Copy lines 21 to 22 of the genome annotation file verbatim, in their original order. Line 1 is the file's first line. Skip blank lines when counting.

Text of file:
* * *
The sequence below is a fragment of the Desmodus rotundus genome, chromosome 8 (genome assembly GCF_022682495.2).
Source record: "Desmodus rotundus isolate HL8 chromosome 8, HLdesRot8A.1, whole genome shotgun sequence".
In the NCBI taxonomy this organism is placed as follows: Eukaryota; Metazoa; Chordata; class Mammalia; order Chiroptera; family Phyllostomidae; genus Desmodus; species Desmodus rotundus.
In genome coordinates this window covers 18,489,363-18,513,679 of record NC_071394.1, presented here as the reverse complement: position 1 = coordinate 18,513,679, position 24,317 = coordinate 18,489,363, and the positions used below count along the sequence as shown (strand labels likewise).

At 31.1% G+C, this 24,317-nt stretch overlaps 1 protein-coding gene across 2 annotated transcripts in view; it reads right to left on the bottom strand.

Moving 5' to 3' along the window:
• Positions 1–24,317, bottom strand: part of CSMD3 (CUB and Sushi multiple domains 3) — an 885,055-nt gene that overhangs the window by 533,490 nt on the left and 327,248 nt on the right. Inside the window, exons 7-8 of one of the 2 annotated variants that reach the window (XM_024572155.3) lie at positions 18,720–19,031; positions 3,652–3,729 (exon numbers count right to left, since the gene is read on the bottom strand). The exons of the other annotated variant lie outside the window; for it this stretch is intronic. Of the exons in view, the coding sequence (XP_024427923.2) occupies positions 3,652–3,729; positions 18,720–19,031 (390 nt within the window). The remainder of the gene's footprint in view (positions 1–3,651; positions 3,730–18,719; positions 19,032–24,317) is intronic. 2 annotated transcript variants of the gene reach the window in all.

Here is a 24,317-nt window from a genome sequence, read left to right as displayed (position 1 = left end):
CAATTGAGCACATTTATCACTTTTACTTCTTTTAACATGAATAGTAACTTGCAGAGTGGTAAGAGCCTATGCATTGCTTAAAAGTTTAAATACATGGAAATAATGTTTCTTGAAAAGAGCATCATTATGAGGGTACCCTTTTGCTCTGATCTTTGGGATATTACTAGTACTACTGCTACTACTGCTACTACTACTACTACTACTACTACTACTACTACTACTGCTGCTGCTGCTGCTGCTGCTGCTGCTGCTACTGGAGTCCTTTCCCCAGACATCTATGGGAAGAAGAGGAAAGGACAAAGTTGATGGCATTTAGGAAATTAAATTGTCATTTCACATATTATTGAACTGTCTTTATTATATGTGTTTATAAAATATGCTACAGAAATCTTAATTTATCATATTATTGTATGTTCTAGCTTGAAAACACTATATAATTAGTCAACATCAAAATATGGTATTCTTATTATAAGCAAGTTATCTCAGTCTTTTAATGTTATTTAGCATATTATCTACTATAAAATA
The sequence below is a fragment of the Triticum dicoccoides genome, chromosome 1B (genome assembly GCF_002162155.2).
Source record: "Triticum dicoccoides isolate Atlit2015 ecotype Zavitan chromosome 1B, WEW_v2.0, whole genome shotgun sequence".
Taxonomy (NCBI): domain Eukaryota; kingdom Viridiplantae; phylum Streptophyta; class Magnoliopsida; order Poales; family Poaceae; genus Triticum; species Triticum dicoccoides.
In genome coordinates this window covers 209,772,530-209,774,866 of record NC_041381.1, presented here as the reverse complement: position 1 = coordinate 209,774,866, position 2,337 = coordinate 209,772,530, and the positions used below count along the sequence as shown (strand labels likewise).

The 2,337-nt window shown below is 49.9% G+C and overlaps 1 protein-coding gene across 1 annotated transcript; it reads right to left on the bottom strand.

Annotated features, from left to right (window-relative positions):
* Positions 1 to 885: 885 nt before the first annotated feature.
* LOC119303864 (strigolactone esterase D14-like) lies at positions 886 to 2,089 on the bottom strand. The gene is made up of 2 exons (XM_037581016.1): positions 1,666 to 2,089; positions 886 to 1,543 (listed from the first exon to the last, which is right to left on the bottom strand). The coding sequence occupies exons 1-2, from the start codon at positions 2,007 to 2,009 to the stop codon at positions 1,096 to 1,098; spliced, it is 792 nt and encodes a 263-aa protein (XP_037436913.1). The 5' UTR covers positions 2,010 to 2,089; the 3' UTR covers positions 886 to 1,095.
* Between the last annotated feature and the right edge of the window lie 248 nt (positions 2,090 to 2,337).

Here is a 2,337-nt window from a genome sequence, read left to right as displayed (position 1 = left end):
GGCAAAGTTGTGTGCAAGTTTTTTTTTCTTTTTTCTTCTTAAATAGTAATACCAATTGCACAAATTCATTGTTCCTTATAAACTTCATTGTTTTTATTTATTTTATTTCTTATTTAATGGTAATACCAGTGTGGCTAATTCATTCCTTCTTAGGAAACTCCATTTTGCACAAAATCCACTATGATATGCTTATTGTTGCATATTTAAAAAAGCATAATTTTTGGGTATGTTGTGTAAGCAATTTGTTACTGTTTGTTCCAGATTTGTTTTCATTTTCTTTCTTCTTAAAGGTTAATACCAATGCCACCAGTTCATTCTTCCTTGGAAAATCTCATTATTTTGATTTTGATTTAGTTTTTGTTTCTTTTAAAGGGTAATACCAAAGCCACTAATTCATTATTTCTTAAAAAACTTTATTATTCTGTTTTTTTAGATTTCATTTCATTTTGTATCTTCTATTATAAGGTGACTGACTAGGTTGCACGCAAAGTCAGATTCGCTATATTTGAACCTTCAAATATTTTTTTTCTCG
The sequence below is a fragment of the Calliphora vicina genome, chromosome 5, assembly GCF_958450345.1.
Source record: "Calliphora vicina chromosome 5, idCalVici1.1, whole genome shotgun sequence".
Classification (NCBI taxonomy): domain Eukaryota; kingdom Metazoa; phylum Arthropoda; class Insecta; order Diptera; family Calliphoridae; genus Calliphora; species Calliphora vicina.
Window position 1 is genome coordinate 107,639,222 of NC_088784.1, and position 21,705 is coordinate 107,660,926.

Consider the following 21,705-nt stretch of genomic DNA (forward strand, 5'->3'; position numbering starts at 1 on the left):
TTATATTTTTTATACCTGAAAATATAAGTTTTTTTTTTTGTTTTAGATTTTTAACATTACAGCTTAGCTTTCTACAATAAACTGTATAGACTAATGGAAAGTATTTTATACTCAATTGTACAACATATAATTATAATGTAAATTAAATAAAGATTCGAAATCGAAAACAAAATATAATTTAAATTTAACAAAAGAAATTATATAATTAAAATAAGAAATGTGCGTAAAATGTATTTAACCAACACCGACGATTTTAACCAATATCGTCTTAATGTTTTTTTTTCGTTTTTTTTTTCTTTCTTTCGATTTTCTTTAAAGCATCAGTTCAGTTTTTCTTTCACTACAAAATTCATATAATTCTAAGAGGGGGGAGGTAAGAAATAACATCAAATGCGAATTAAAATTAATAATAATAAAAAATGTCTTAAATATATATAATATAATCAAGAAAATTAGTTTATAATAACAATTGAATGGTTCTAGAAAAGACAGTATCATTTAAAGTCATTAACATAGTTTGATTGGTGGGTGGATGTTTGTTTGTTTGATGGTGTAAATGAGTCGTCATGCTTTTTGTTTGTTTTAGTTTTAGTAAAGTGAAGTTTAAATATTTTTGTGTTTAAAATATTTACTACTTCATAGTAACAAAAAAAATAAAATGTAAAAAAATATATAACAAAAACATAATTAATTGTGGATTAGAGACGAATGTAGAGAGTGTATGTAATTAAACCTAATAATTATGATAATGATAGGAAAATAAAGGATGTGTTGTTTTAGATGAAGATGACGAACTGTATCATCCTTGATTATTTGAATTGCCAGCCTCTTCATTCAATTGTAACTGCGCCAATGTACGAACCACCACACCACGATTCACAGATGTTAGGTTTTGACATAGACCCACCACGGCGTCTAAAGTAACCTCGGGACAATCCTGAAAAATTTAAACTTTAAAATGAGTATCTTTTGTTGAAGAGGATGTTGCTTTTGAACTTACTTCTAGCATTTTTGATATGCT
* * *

The sequence below is a fragment of the Calliphora vicina genome, chromosome 5, assembly GCF_958450345.1.
Source record: "Calliphora vicina chromosome 5, idCalVici1.1, whole genome shotgun sequence".